Dozier Internet Law, P.C. v. Riley et al

Filing 13

Memorandum in Support re 12 MOTION to Strike Impertinent and Scandalous "Background Information" Allegations filed by Ronald J. Riley(an individual), Inventored, Inc.(a Michigan corporation), Riley Consulting Corporation, Riley Enterprises, LTD, The Alliance for American Innovation, LLC(a Michigan corporation). (Wolf, Thomas)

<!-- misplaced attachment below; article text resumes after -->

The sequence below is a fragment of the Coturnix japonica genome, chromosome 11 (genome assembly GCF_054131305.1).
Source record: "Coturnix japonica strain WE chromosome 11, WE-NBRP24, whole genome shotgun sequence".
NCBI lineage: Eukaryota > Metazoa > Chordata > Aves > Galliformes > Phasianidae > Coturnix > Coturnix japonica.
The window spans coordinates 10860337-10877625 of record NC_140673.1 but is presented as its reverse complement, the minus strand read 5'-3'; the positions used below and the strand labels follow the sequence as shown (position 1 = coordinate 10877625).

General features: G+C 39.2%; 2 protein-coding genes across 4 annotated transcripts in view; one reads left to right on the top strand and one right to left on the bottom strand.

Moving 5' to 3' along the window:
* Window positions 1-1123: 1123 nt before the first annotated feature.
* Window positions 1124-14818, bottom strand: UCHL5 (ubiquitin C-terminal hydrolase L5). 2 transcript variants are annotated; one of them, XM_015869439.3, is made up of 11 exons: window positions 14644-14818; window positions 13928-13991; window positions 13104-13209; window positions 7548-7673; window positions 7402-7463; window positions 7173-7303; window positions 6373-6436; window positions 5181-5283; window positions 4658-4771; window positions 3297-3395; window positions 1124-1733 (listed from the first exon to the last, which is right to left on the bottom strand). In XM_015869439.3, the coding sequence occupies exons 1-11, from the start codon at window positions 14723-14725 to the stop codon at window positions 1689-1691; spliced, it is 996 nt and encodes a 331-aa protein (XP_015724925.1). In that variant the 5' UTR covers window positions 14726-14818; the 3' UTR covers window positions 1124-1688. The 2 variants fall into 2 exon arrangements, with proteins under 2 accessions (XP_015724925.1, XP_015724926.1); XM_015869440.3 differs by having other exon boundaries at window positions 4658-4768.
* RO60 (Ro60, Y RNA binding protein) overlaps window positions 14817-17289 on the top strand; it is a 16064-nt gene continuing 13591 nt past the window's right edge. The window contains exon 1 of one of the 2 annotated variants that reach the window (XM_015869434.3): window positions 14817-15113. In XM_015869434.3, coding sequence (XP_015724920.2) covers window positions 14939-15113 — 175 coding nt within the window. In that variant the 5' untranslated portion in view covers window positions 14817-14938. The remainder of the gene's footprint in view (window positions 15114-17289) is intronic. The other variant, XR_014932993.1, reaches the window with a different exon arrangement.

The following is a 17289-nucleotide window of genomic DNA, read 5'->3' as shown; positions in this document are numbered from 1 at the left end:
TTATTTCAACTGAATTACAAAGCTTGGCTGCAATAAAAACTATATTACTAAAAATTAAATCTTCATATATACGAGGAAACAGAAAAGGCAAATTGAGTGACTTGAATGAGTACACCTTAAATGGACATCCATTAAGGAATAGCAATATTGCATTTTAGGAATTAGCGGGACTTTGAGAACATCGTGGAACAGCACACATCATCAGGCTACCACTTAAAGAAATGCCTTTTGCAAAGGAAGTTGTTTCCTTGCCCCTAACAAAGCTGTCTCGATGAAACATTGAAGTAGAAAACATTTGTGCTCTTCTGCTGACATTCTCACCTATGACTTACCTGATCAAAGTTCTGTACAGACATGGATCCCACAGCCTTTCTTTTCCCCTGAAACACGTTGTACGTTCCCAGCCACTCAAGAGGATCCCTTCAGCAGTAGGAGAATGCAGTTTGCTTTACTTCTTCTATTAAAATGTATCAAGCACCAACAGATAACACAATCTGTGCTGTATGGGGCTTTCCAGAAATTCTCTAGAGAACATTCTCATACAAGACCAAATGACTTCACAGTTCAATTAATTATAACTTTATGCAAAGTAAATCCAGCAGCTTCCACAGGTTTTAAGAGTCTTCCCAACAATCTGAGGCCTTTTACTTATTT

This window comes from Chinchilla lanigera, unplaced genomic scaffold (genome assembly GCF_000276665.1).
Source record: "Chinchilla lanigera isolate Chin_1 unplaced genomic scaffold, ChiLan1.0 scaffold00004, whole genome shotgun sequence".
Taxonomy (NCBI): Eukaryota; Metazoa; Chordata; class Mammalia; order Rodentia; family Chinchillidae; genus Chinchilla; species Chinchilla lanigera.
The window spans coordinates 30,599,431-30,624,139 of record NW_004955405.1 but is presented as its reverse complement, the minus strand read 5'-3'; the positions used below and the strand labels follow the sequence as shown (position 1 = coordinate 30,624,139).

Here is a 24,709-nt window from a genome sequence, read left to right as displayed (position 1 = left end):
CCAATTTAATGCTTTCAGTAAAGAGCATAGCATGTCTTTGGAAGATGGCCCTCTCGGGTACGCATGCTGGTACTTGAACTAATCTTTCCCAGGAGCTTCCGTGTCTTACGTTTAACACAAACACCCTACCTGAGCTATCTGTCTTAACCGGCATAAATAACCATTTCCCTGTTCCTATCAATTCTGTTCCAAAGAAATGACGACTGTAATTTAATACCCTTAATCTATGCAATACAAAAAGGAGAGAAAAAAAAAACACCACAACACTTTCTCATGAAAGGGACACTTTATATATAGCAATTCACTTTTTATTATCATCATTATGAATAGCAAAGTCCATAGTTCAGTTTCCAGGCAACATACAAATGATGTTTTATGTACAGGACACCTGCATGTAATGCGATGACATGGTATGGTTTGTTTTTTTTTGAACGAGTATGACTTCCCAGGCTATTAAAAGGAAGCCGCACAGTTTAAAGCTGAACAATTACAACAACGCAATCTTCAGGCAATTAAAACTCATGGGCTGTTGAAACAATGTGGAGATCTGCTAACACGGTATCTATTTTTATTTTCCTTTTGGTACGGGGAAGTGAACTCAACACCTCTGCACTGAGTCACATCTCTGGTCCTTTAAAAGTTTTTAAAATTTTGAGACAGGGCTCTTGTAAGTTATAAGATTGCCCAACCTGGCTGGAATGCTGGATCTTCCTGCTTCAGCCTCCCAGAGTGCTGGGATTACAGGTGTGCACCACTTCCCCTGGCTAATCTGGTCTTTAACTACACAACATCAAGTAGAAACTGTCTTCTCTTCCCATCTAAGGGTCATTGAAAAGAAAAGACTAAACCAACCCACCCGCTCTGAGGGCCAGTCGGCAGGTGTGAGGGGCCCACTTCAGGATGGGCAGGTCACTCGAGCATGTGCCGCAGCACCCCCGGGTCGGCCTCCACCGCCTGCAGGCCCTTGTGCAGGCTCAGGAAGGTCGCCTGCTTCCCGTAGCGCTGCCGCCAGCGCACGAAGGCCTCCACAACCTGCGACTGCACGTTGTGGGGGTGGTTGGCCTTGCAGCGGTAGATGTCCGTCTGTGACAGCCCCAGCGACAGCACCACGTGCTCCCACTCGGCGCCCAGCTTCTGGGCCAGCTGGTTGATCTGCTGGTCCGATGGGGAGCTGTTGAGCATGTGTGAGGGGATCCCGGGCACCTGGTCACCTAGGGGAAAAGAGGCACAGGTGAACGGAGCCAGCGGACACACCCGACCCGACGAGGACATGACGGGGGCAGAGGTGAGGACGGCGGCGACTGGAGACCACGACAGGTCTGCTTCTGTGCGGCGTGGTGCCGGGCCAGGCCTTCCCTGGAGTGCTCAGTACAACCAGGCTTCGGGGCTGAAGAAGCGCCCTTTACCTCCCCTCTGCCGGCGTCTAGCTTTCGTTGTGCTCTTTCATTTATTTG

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Dozier Internet Law, P.C. v. Riley et al Doc. 13 UNITED STATES DISTRICT COURT FOR THE EASTERN DISTRICT OF VIRGINIA RICHMOND DIVISION DOZIER INTERNET LAW, P.C., Plaintiff, v. RONALD J. RILEY, et al., Defendants. ) ) ) ) ) ) ) ) ) No. 3:08-cv-00643-HEH MEMORANDUM OF DEFENDANTS RONALD J. RILEY ET AL. IN SUPPORT OF MOTION TO STRIKE IMPERTINENT AND SCANDALOUS "BACKGROUND INFORMATION" ALLEGATIONS The complaint in this case states causes of action for trademark infringement under both statute and common law. The parties disagree about whether the claims arise under both state and federal law or only state law, but in any event, the issues presented by the complaint include whether the plaintiff has achieved secondary meaning for the name of his law firm; whether the use of the law firm's name on the web site "cybertriallawyer-sucks.com" creates a likelihood of confusion about the source or affiliation of that web site or any other; whether that use constitutes a trademark use; and whether, even if there is some likelihood of confusion, the use is defensible as fair use, free speech under the First Amendment, or some other valid defense to a trademark claim. However, after alleging that names and character of the parties and alleging that all of the corporate entities are alter egos for the individual defendant Ronald Riley, 1-16, but before setting forth the trademark-related allegations in paragraphs 22 through 32 of its complaint, plaintiff launches into several pages of "Background Information" that purport to show that individual defendant Ronald Riley is a bad person who has behaved either fraudulently or oppressively toward Dockets.Justia.com various persons other than the plaintiff. 17 through 21, at pages 4-11. In these paragraphs, Dozier alleges that Riley is a college dropout who once lived in a trailer home, that Riley claims to be an inventor but really is not, that Riley has created or "hijacked" various organizations or the names of prominent people in order to make himself seem more important, that a non-profit with which Riley is involved violates the tax laws by channeling tax-deductible donations to his personal benefit, that Riley engages in public criticisms of others in an unfair manner, that Riley seeks public attention, and that Riley seeks to identify anonymous posters or suppress criticism in violation of the First Amendment rights of those individuals or groups. The complaint, however, does not plead any cause of action remotely related to these attacks on Riley (nor would Dozier have standing to pursue claims on behalf of others who were allegedly harmed). The only claims in the complaint are for trademark infringement under statute and common law. In no manner will the "background" facts have any relevance to those claims. Moreover, not only could consideration of these issues at trial cause serious prejudice to Riley, but inclusion of these factual contentions in the case could lead the parties on a serious and expensive discovery tangent, while compelling Riley to "justify himself" over allegations about his having lived in a mobile home, dropped out of college, placed messages on the Internet about various third parties, and the like. At most, the "background" facts consist of a series of alleged bad acts that would not be admissible to prove either that Riley's use of Dozier's name on his web site caused a likelihood of confusion, or even that he had an intent to cause confusion. Accordingly, this is one of the rare cases in which a motion to strike is appropriate. Although such motions are disfavored, they are permitted when a part of the pleading "might confuse the issues in the case" and is not a valid basis for proceeding. Waste Mgmt. Holdings v. Gilmore, 252 -2- F.3d 316, 347 (4th Cir. 2001). A motion to strike is particularly appropriate when the irrelevant matter is also scandalous, and hence calculated to cause prejudice to the party about whom they are written. E.g., Fantasy v. Fogerty, 984 F.2d 1524, 1528 (9th Cir. 1993), rev'd on other grounds, 510 U.S. 517 (1994) (in copyright infringement action, striking allegations about supposedly fraudulent tax shelter and actions of certain persons who induced counter-claim plaintiff to enter into them); Alvarado-Morales v. Digital Equip. Corp., 843 F2d 613, 618 (1st Cir. 1988) (in action over events leading to loss of plaintiffs' jobs, references to a "concentration camp," "brainwash," "torture," and "Chinese communists in Korea" stricken from complaint). In Fantasy v. Fogerty, the burdens of answering irrelevant accusations and presenting evidence on those issues were among the reasons that supported granting the motion to strike, just as they support striking paragraphs 17 through 21 of this Complaint. In the self-generated publicity that accompanied the filing of this case, John W. Dozier, the sole shareholder of the plaintiff law firm, proclaimed that these allegations are based on a year-long investigation that Dozier himself conducted. http://johndozierjr.typepad.com/dozierinternetlaw/ 2008/09/dozier-internet-law-ronald-j-riley-and-inventoredorg-sued.html. The allegations about Riley garnered more coverage than the technical trademark claims that form the basis for the cause of action. E.g., http://www.richmond.com/business/25426. Dozier claimed that many potential plaintiffs had contacted him about their desire to sue Riley over his allegedly improper business activities, http://johndozierjr.typepad.com/dozierinternetlaw/2008/09/dozier-internet-law-v-ronaldj-riley-et-al.html, although no such clients have been identified, and Dozier himself does not have standing to sue on these alleged violations. Instead, it is quite possible that Dozier will seek discovery to further his "investigation" about Riley, which he may then publish, or use to recruit -3- clients to represent in actions against his adversary. Dozier is free to conduct any investigation he wants about Riley, but he should not be given access to the tools of judicial process to do so simply because he inserted such extraneous allegations into his complaint. The allegations in paragraphs 17 through 21 of the complaint have nothing to do with this case, and they should be stricken. The paragraphs are also subject to being stricken for failure to plead simply, directly and concisely as required by Rule 8(d)(1), and for failure to plead "numbered paragraphs, each limited as far as practicable to a single set of circumstances," as required by Rule 10(b). "Unnecessary prolixity in a pleading places an unjustified burden on the court and the party who must respond to it because they are forced to select the relevant material from a mass of verbiage." 5 Wright & Miller, Federal Prac. and Proc.: Civil 1281, at 522 (1990). Violations of these requirements are properly remedied by a motion to strike. Schmidt v. Herrmann, 614 F.2d 1221, 1223 (9th Cir. 1980). These paragraphs should be stricken. Respectfully submitted, /s/ Thomas M. Wolf, Esq. Virginia State Bar Number 18234 Attorney for Defendants LeClair Ryan 951 East Byrd Street, 8th Floor Richmond, Virginia 23219 Telephone: 804-916-7143 Facsimile: 804-916-7243 Thomas.Wolf@leclairryan.com Paul Alan Levy, Esq. DC Bar Number 946400 Gregory Beck, Esq. -4- DC Bar Number 494479 Attorney for Defendants Public Citizen Litigation Group 1600 20th Street, N.W. Washington, DC 20009-1001 Telephone: 202-588-7725 Facsimile: 202-588-7795 plevy@citizen.org November 13, 2008 -5- CERTIFICATE OF SERVICE I hereby certify that on the 13th day of November, 2008, I will electronically file the foregoing with the Clerk of Court using the CM/ECF system, which will then send a notification of such filing (NEF) to the following:: Donald E. Morris, Esq. Dozier Internet Law, P.C. 11520 Nuckols Road, Suite 101 Glen Allen, Virginia 23059 Telephone: 804-346-9770 Facsimile: 804-346-0800 Email: don@cybertriallawyer.com /s/ Thomas M. Wolf, Esq. Virginia State Bar Number 18234 Attorney for Defendants LeClair Ryan 951 East Byrd Street, 8th Floor Richmond, Virginia 23219 Telephone: 804-916-7143 Facsimile: 804-916-7243 Thomas.Wolf@leclairryan.com Paul Alan Levy, Esq. DC Bar Number 946400 Gregory Beck, Esq. DC Bar Number 494479 Attorney for Defendants Public Citizen Litigation Group 1600 20th Street, N.W. Washington, DC 20009-1001 Telephone: 202-588-7725 Facsimile: 202-588-7795 plevy@citizen.org gbeck@citizen.org